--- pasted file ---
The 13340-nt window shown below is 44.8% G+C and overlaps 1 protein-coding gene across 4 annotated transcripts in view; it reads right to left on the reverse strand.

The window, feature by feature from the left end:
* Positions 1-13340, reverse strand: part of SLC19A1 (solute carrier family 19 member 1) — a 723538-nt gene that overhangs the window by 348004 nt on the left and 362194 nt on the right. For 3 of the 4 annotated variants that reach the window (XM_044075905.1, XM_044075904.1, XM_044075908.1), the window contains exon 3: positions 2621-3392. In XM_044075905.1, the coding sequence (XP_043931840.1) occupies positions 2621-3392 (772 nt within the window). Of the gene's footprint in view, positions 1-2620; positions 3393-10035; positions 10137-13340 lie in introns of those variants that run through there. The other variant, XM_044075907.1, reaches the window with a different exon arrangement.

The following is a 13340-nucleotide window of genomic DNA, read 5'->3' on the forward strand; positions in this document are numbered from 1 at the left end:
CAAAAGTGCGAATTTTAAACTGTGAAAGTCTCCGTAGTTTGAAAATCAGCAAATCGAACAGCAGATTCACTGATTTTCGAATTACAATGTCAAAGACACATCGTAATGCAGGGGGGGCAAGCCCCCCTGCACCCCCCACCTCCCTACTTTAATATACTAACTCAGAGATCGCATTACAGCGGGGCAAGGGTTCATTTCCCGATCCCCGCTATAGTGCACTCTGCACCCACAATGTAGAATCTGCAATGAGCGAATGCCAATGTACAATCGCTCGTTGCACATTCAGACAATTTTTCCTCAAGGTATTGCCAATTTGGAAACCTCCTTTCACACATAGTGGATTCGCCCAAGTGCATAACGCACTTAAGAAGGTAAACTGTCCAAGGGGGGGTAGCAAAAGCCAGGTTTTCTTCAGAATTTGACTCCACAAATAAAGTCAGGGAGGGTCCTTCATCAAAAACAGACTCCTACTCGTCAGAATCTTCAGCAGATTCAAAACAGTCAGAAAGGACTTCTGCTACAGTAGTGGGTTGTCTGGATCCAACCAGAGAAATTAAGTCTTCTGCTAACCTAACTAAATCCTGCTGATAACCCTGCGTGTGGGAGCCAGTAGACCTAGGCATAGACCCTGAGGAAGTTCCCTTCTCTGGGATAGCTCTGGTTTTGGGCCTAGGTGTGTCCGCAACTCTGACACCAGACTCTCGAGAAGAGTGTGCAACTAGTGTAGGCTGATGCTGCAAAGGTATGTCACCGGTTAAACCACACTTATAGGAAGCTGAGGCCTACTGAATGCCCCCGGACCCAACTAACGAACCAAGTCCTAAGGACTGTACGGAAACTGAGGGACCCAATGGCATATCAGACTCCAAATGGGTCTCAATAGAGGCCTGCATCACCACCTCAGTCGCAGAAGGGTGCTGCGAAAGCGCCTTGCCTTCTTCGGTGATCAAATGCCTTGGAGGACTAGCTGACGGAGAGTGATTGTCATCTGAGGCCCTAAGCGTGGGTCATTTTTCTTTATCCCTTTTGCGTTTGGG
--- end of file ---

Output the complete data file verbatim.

The 13340-nt window shown below is 44.8% G+C and overlaps 1 protein-coding gene across 4 annotated transcripts in view; it reads right to left on the reverse strand.

The window, feature by feature from the left end:
* Positions 1-13340, reverse strand: part of SLC19A1 (solute carrier family 19 member 1) — a 723538-nt gene that overhangs the window by 348004 nt on the left and 362194 nt on the right. For 3 of the 4 annotated variants that reach the window (XM_044075905.1, XM_044075904.1, XM_044075908.1), the window contains exon 3: positions 2621-3392. In XM_044075905.1, the coding sequence (XP_043931840.1) occupies positions 2621-3392 (772 nt within the window). Of the gene's footprint in view, positions 1-2620; positions 3393-10035; positions 10137-13340 lie in introns of those variants that run through there. The other variant, XM_044075907.1, reaches the window with a different exon arrangement.

The following is a 13340-nucleotide window of genomic DNA, read 5'->3' on the forward strand; positions in this document are numbered from 1 at the left end:
CAAAAGTGCGAATTTTAAACTGTGAAAGTCTCCGTAGTTTGAAAATCAGCAAATCGAACAGCAGATTCACTGATTTTCGAATTACAATGTCAAAGACACATCGTAATGCAGGGGGGGCAAGCCCCCCTGCACCCCCCACCTCCCTACTTTAATATACTAACTCAGAGATCGCATTACAGCGGGGCAAGGGTTCATTTCCCGATCCCCGCTATAGTGCACTCTGCACCCACAATGTAGAATCTGCAATGAGCGAATGCCAATGTACAATCGCTCGTTGCACATTCAGACAATTTTTCCTCAAGGTATTGCCAATTTGGAAACCTCCTTTCACACATAGTGGATTCGCCCAAGTGCATAACGCACTTAAGAAGGTAAACTGTCCAAGGGGGGGTAGCAAAAGCCAGGTTTTCTTCAGAATTTGACTCCACAAATAAAGTCAGGGAGGGTCCTTCATCAAAAACAGACTCCTACTCGTCAGAATCTTCAGCAGATTCAAAACAGTCAGAAAGGACTTCTGCTACAGTAGTGGGTTGTCTGGATCCAACCAGAGAAATTAAGTCTTCTGCTAACCTAACTAAATCCTGCTGATAACCCTGCGTGTGGGAGCCAGTAGACCTAGGCATAGACCCTGAGGAAGTTCCCTTCTCTGGGATAGCTCTGGTTTTGGGCCTAGGTGTGTCCGCAACTCTGACACCAGACTCTCGAGAAGAGTGTGCAACTAGTGTAGGCTGATGCTGCAAAGGTATGTCACCGGTTAAACCACACTTATAGGAAGCTGAGGCCTACTGAATGCCCCCGGACCCAACTAACGAACCAAGTCCTAAGGACTGTACGGAAACTGAGGGACCCAATGGCATATCAGACTCCAAATGGGTCTCAATAGAGGCCTGCATCACCACCTCAGTCGCAGAAGGGTGCTGCGAAAGCGCCTTGCCTTCTTCGGTGATCAAATGCCTTGGAGGACTAGCTGACGGAGAGTGATTGTCATCTGAGGCCCTAAGCGTGGGTCATTTTTCTTTATCCCTTTTGCGTTTGGG